by Meredith Moore.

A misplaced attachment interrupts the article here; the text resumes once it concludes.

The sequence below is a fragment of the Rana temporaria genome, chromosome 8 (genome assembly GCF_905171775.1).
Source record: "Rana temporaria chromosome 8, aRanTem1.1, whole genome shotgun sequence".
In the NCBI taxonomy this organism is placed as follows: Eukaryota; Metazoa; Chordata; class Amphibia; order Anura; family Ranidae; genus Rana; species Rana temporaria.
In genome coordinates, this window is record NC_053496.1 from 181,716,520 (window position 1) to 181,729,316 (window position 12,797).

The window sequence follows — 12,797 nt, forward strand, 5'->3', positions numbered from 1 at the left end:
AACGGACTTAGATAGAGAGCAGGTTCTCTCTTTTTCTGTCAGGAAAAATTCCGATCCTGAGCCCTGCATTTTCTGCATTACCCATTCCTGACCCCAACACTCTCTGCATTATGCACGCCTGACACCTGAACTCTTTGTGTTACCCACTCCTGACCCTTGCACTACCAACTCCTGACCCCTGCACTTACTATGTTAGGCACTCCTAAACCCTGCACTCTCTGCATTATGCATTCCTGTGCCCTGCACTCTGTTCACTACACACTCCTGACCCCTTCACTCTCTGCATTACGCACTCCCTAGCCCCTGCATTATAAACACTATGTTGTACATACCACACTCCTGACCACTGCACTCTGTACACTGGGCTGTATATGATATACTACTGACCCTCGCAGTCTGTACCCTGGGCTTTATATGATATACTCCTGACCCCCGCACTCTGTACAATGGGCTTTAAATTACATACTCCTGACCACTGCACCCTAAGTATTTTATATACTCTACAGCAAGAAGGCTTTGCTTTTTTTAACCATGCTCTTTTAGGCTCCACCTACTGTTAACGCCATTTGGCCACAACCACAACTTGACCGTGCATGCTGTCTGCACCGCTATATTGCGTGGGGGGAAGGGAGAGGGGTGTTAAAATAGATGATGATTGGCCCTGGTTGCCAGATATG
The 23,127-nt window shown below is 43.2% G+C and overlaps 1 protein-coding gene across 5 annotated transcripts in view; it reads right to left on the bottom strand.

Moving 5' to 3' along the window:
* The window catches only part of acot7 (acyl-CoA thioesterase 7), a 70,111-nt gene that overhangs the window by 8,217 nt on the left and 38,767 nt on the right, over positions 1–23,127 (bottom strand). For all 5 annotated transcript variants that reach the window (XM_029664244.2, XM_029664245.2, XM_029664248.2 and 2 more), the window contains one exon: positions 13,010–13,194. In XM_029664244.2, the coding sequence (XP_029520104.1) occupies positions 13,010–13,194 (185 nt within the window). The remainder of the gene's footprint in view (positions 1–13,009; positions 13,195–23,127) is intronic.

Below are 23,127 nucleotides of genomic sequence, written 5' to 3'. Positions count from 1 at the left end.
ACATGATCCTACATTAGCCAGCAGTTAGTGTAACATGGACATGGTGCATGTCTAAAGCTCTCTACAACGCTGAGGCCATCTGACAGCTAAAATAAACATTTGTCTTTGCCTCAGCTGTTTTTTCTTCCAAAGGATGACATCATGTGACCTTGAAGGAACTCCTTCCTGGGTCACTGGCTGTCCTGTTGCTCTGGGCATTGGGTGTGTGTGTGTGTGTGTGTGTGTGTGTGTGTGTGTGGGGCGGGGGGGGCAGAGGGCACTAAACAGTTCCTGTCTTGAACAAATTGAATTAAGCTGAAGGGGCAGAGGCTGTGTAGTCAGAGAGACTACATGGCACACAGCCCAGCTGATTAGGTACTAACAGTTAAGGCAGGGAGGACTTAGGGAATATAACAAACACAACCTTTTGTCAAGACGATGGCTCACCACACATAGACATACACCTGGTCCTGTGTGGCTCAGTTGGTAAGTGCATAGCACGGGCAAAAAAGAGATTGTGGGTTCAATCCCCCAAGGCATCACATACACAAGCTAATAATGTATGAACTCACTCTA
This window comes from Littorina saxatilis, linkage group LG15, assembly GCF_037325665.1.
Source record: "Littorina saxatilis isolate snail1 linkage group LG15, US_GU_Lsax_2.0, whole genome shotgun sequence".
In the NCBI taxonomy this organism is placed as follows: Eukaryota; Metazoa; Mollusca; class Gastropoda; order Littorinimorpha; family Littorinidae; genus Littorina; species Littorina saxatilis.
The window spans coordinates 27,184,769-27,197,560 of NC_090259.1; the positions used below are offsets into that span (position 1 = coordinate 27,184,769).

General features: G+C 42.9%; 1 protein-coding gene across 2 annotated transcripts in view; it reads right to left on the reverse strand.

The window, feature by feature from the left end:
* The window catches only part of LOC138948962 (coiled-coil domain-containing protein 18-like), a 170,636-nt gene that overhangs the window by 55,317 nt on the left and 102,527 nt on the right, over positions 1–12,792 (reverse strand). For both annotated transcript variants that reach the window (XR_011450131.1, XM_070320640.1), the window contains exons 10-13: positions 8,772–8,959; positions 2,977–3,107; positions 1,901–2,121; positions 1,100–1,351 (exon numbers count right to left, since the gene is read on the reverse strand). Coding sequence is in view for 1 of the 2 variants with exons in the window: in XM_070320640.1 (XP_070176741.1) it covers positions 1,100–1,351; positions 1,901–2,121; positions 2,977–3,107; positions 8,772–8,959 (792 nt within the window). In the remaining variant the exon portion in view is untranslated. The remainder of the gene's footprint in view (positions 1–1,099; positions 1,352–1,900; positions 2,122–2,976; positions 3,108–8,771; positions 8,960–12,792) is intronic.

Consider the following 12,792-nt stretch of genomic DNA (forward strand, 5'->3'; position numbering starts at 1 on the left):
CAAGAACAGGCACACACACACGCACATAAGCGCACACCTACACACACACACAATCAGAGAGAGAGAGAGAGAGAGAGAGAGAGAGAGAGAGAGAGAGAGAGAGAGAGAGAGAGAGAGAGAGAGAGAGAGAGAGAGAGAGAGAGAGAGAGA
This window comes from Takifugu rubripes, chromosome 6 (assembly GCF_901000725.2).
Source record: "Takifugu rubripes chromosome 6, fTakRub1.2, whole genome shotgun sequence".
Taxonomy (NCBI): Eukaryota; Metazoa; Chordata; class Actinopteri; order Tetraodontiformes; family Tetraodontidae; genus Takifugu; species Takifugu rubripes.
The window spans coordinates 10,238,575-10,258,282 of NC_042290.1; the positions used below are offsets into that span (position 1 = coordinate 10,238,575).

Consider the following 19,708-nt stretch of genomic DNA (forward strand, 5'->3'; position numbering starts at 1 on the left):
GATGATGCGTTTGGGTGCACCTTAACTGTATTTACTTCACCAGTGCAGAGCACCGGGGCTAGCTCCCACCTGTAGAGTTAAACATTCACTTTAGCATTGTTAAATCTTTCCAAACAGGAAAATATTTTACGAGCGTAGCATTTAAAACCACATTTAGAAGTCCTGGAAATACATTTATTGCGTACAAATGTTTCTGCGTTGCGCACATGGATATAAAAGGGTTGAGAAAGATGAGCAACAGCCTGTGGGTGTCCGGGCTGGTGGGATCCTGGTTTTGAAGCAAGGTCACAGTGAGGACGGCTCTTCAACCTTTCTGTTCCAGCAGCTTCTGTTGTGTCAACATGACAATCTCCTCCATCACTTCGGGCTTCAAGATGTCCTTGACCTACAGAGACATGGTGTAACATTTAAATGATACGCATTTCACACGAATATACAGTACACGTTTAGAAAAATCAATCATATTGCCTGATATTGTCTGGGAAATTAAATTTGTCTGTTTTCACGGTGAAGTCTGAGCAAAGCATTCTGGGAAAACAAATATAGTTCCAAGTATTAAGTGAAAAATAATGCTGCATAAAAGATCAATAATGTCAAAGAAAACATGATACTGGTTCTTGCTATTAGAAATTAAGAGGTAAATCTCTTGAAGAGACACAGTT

Video games are a hugely popular component of the gaming community. They come in all types of genres that include different story lines, characters, and methods of gaming. In February of 2005, Steve Chen, Chad Hurley, and Jawed Karim created something that would greatly change the gaming community. This invention was not a gaming console, or a groundbreaking new game, or innovative technology that created stunning graphics: it was YouTube. YouTube started its life on the Internet as a place where users could upload and view videos for hours on end. While some of these videos shared at the beginning of YouTube history hold records for high user views (Sneezing Panda, Dramatic Chipmunk, Charley Bit my Finger, various cat videos, etc.). The overall process and use of YouTube has not changed much since the beginning, but a recent discovery has been made, creating a new genre of YouTube videos. Many users are now switching from watching the cliche baby and cat videos to watching people play videos games. With an entire section dedicated to gaming on the front page of the site, it is clear that YouTube is popularizing the new fad of watching “Let’s Plays” (where a person plays through a game and films themselves while providing commentary) instead of users purchasing the video game. The three main questions that come with this new popular trend: Why are gamers choosing to watch Let’s Plays instead of playing the games themselves? Who are the personalities that are making this trend so big and are they getting any benefits from their popularity? Lastly, is this actually hurting the gaming industry more than it is helping it?